NEW YORK — Fields of corn lend themselves more to thoughts of summertime suppers and crop circles than fashion statements.
Someday that might change, though, as a method has been developed to produce a fiber similar to linen out of corn husks.
The process, which employs simple chemicals and enzymes to isolate the useful cellulose fibers in the husks, was developed by Yiqi Yang, a professor of textiles, clothing and design at the University of Nebraska’s College of Engineering & Technology. Fibers in the corn’s husk — not the silk familiar to anyone who’s shucked an ear — are spun into yarn.
Yang said the fabric made from corn-husk yarn has properties somewhere between those of cotton and linen and can be used to do the job of common linen.
Already Yang has produced a sweatshirt using his method.
“We’re waiting for investors so that we can move forward and build the pilot,” he said in a phone interview. “If I have the money tomorrow, in a year you will see a pilot-scale plant.”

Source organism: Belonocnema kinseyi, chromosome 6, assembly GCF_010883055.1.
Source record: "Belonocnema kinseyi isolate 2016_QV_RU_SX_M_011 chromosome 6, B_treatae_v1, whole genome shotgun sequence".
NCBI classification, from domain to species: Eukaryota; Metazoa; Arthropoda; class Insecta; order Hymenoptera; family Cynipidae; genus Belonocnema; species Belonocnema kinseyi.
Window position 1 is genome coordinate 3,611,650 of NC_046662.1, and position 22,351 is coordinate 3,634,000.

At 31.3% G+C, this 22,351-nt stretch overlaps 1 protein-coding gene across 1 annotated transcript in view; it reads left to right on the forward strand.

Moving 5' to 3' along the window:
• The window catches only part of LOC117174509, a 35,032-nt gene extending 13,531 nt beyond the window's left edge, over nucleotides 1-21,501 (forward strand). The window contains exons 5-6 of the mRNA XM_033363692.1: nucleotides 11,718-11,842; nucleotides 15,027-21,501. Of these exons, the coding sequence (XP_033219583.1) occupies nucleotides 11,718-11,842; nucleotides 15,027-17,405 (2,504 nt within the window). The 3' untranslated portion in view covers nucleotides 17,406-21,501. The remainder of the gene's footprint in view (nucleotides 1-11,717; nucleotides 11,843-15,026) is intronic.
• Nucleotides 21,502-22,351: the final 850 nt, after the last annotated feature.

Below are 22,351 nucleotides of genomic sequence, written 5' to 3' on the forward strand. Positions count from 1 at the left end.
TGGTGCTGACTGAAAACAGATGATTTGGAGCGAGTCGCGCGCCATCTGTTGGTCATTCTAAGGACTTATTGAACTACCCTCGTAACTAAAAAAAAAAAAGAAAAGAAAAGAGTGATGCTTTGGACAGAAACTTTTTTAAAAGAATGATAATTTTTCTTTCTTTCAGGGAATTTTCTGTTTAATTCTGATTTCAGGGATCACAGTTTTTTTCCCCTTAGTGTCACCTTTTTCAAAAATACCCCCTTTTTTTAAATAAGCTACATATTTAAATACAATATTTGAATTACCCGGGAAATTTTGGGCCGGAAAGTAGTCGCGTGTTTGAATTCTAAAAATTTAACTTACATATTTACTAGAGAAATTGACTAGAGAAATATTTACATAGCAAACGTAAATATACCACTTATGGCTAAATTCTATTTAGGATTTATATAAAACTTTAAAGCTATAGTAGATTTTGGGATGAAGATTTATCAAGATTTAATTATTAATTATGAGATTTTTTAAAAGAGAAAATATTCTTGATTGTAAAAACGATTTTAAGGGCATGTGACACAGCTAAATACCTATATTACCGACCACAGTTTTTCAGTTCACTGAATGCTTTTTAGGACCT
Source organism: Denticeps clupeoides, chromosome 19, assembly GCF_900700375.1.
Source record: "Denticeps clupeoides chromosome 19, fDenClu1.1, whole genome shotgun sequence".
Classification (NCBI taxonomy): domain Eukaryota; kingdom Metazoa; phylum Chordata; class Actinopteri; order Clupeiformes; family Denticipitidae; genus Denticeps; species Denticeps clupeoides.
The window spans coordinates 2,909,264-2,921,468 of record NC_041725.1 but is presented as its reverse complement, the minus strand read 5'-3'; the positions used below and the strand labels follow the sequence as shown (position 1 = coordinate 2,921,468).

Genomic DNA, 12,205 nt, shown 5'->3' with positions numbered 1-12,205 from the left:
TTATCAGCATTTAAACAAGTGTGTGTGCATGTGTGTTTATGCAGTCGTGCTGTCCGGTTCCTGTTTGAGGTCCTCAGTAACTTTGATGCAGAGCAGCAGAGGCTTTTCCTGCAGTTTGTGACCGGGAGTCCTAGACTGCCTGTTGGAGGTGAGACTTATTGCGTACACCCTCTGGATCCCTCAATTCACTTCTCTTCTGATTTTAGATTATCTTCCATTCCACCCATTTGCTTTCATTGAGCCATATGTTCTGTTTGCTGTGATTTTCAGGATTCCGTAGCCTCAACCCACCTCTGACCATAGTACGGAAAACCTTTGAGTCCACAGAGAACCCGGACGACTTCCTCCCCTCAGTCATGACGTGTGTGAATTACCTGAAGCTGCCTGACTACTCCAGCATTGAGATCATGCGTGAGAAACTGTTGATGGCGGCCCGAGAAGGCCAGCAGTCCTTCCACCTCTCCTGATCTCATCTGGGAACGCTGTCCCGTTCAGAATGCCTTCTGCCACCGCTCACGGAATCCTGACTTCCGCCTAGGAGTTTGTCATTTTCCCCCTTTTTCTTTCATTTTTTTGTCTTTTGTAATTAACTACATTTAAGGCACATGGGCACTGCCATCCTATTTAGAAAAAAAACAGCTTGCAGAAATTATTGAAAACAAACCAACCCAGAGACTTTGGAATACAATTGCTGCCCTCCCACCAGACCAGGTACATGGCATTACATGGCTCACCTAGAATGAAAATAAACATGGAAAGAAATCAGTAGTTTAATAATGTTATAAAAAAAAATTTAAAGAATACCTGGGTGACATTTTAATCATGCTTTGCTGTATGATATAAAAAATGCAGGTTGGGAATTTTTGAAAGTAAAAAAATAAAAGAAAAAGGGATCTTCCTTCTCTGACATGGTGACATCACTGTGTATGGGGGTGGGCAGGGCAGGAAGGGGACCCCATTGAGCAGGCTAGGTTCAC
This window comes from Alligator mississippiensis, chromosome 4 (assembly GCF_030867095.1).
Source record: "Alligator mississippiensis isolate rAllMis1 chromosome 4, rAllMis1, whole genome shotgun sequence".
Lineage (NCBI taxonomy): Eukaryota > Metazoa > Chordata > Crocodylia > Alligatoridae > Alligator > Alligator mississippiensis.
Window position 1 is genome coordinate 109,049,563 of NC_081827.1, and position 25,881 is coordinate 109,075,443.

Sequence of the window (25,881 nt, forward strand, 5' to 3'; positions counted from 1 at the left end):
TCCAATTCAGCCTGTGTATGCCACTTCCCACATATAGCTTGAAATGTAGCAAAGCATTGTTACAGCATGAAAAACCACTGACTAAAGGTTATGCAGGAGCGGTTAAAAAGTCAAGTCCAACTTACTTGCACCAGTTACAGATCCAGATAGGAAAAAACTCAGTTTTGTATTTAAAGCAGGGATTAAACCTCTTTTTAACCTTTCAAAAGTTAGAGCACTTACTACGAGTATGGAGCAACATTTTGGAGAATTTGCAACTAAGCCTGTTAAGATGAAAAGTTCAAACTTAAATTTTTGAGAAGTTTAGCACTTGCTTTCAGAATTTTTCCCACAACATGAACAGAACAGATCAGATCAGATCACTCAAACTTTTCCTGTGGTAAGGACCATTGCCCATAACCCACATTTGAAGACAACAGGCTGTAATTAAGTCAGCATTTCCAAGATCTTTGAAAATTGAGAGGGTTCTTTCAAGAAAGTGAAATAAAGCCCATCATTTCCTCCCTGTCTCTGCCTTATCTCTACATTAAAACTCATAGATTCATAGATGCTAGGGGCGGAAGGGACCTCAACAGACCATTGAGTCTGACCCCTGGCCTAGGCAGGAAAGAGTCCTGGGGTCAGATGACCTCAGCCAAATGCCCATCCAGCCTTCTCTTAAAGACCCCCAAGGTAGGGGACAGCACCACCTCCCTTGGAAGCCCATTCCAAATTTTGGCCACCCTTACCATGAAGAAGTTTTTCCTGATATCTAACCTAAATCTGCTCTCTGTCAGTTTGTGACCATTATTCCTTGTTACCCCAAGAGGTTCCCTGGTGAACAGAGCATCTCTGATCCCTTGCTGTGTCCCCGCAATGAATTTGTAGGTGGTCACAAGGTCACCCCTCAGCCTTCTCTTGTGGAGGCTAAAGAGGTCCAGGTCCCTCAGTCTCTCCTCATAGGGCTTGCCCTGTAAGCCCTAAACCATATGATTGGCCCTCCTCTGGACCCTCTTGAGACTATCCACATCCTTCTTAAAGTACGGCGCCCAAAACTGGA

Less interested in profits than the process, Yang said he would approach investors when time permitted.
Still, the opportunities for fabrics derived from husks seem significant.
The U.S. produces about 20 million tons of corn husks annually, which could be made into 2 million tons of fiber, said Yang. It takes about three pounds of husks to produce the average T shirt.
“We have shrinking cultivated land in this world and this is ideal,” said Yang.
Fiber from husks could be an environmental windfall, he said, since the corn is already grown for food purposes. The fiber could stand in for cotton in some instances, reducing the need to devote as much land to cotton. Also, the fiber could replace some petroleum-based fibers, such as polyester.
Should corn husk fabrics take off, Yang noted, they would not only make use of a renewable and currently neglected resource, but would also create jobs in farm states.
Last year, Minnetonka, Minn.-based Cargill Dow LLC unveiled its new corn-based fiber Ingeo. The fiber has comparable performance characteristics to synthetic fibers. Other synthetic-fiber makers, including DuPont, have also experimented with corn-based fibers.